Sen. Doug Jones, the recently-elected member from Alabama, argued that the more dire warnings about the financial effects from the bill may too far.
“I don’t think it will [have negative effects],” Jones told Business Insider. “Those banking bills are always a work in progress and I think this is a step for us. It’s not a perfect bill, but I think it’s a good step forward.”
Other Democratic supporters, such as Jon Tester of Montana, say it will free smaller banks in rural states from stifling regulation that has led to a decrease in the number of community banks in the US.
“We’re seeing way, way, way too many banks being eaten up by bigger banks,” Tester told the Wall Street Journal. “If this continues, I don’t think we can expect the Wall Street banks to be serving places like Montana.”
Opponents of the bill note that the decline in the number of community banks is a long-term trend that existed for decades before Dodd-Frank.
Some red-state Democrats are even taking on Warren directly. Sen. Heidi Heitkamp gave a speech on the Senate floor on Tuesday to push back at some of her colleagues’ concerns about the bill.
“Some of the things that she has said are incorrect, and I cannot let the legislative history of this legislation be what Elizabeth Warren says it is,” Heitkamp told The Atlantic.
Sen. Tim Kaine, the former vice presidential candidate, said that even with the rollback the amount of oversight on the financial sector will still be significantly higher than before Wall Street’s collapse.
“I just think every bank in this country – if it passes, after this bill passes – every bank will be significantly more regulated than before the fiscal collapse,” Kaine said. “By more regulators, but the level of extra regulation is adjusted based on size and risk and that’s what I think ought to be done.”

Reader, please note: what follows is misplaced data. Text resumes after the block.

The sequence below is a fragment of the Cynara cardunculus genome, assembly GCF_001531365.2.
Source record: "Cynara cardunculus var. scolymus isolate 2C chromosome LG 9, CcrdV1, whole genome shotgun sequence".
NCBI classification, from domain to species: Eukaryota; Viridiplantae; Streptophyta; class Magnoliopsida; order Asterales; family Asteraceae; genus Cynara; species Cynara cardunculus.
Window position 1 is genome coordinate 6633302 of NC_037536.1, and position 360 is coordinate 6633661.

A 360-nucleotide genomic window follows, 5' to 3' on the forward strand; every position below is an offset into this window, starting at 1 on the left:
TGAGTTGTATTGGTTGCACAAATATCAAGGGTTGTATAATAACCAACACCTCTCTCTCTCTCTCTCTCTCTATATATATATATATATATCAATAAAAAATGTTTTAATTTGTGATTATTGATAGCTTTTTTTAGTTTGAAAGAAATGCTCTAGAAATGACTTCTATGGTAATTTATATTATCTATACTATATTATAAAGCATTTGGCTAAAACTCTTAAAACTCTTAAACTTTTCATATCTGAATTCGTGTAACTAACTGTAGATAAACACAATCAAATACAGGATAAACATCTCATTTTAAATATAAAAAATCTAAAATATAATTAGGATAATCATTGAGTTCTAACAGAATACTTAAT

An electoral angle
The fight over the bill within the Democratic Party may not just be rooted in policy, but upcoming elections.
Both Kaine and Tester are up for re-election in 2018 and many strategists have surmised that the support from moderate Democrats is a pivot to the center to shore up electoral chances. Ten of the Democratic supporters of the bill are from states that Trump carried in 2016 and are up for re-election this year.
Senate Minority Leader Chuck Schumer recently came out against the bill after keeping quiet since it moved out of committee in December. Schumer echoed other Democrats, saying the bill’s deregulation efforts go too far in easing restrictions on large regional banks.
At the same time, the minority leader did not stand in the way of Democrats supporting the bill.
Sen. Joe Manchin, a moderate from West Virginia, told Politico that Schumer’s message on the bill to members was, “Everybody do what they got to do.”
With the pass from the leadership, the Democratic support will likely push the Crapo bill across the line before the end of the week.